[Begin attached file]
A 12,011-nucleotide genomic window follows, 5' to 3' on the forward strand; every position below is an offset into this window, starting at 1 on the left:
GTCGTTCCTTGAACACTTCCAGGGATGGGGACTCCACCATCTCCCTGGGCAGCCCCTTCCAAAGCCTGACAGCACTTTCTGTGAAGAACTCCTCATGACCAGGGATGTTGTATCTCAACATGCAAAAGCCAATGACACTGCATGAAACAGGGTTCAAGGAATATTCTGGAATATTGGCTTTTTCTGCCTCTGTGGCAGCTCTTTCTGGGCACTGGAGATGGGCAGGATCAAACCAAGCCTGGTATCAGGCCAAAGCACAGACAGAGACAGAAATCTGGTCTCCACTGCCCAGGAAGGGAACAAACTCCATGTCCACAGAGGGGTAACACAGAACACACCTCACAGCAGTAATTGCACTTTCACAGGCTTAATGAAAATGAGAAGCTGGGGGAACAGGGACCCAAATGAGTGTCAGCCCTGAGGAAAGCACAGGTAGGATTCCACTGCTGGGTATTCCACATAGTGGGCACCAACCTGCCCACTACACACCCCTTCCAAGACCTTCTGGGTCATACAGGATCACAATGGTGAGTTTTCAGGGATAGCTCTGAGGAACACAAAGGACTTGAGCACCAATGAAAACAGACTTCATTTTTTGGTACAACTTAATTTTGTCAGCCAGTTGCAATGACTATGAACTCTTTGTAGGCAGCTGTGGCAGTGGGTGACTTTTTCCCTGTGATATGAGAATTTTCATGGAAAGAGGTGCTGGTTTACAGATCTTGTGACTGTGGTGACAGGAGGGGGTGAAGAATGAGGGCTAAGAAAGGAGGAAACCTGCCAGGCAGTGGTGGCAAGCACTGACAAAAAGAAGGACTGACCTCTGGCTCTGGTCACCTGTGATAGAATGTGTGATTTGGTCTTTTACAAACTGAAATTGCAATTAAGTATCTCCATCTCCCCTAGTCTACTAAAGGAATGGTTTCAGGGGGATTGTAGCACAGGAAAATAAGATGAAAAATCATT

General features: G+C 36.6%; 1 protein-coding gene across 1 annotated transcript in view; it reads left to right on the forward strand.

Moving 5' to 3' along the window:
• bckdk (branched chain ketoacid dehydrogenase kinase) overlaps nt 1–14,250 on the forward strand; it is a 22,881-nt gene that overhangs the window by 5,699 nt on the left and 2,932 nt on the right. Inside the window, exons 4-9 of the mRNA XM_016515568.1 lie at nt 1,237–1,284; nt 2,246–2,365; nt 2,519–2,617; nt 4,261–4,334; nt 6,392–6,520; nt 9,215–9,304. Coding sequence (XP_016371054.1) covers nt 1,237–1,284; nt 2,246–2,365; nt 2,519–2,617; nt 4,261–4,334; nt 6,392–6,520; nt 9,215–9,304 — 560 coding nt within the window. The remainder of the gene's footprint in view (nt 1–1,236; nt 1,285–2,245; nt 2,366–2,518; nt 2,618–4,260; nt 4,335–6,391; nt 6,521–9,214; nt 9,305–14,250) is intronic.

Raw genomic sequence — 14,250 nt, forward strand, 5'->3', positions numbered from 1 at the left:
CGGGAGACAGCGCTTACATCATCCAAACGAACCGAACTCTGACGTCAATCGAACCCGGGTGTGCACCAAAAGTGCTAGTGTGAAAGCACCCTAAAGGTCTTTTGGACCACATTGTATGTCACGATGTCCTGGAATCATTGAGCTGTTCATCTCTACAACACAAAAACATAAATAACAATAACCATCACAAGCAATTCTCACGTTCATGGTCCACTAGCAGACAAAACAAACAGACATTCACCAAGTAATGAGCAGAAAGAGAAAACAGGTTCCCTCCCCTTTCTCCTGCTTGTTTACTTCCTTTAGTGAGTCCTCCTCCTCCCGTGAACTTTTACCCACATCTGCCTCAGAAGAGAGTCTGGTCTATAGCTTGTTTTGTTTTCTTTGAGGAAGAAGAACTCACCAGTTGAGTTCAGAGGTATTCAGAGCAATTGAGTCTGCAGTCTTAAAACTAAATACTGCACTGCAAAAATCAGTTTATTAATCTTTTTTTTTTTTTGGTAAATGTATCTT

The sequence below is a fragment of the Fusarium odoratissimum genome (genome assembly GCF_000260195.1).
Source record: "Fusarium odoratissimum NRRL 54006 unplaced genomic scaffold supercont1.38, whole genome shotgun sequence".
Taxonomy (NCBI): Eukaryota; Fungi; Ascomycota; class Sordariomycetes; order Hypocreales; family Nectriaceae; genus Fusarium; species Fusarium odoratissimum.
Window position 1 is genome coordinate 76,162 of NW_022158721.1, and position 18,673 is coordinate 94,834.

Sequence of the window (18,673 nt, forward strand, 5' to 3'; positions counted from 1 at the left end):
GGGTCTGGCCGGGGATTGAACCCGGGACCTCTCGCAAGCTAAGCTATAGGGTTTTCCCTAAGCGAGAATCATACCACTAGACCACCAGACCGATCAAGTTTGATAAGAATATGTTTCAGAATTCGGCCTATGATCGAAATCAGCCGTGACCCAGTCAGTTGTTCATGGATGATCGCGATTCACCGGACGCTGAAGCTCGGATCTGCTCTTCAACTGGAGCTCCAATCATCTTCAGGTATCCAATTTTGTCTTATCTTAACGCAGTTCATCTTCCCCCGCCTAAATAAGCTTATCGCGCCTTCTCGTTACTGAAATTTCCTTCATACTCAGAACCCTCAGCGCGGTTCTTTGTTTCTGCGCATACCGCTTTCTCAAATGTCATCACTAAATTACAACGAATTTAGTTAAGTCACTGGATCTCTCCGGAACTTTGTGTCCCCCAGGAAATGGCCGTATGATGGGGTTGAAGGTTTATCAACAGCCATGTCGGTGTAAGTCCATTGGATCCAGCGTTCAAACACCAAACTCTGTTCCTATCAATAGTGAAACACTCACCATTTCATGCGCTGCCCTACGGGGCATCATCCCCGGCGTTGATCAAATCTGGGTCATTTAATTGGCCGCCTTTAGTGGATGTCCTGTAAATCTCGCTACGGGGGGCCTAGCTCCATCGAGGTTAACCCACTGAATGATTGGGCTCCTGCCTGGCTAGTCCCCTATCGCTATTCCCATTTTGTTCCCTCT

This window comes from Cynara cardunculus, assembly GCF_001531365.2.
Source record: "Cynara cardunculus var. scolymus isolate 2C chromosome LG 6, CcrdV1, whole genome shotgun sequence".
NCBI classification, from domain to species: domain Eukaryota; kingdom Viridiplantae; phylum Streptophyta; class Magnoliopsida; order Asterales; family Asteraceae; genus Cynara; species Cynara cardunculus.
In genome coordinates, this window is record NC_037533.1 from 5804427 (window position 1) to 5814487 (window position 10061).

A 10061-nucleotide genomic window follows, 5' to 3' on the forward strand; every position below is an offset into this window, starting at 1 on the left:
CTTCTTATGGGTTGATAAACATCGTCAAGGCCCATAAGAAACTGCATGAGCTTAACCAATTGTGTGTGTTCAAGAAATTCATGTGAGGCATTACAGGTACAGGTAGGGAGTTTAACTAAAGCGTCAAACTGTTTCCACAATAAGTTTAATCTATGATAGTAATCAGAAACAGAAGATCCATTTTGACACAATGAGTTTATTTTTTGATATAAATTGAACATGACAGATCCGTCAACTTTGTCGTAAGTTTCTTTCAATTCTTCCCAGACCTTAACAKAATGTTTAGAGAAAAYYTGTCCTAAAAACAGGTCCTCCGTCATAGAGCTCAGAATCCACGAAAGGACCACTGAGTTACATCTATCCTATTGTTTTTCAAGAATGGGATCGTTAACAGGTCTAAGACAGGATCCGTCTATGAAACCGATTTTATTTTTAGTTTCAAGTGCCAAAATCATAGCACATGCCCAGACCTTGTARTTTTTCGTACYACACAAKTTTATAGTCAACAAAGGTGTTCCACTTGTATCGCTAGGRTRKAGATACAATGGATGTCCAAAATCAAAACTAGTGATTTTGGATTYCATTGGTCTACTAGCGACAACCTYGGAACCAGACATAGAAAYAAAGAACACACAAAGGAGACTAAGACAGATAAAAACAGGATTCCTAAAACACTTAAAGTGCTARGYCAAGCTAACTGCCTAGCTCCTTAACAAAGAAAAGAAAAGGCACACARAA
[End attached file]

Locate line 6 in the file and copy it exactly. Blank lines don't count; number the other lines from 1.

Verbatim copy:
Raw genomic sequence — 14,250 nt, forward strand, 5'->3', positions numbered from 1 at the left: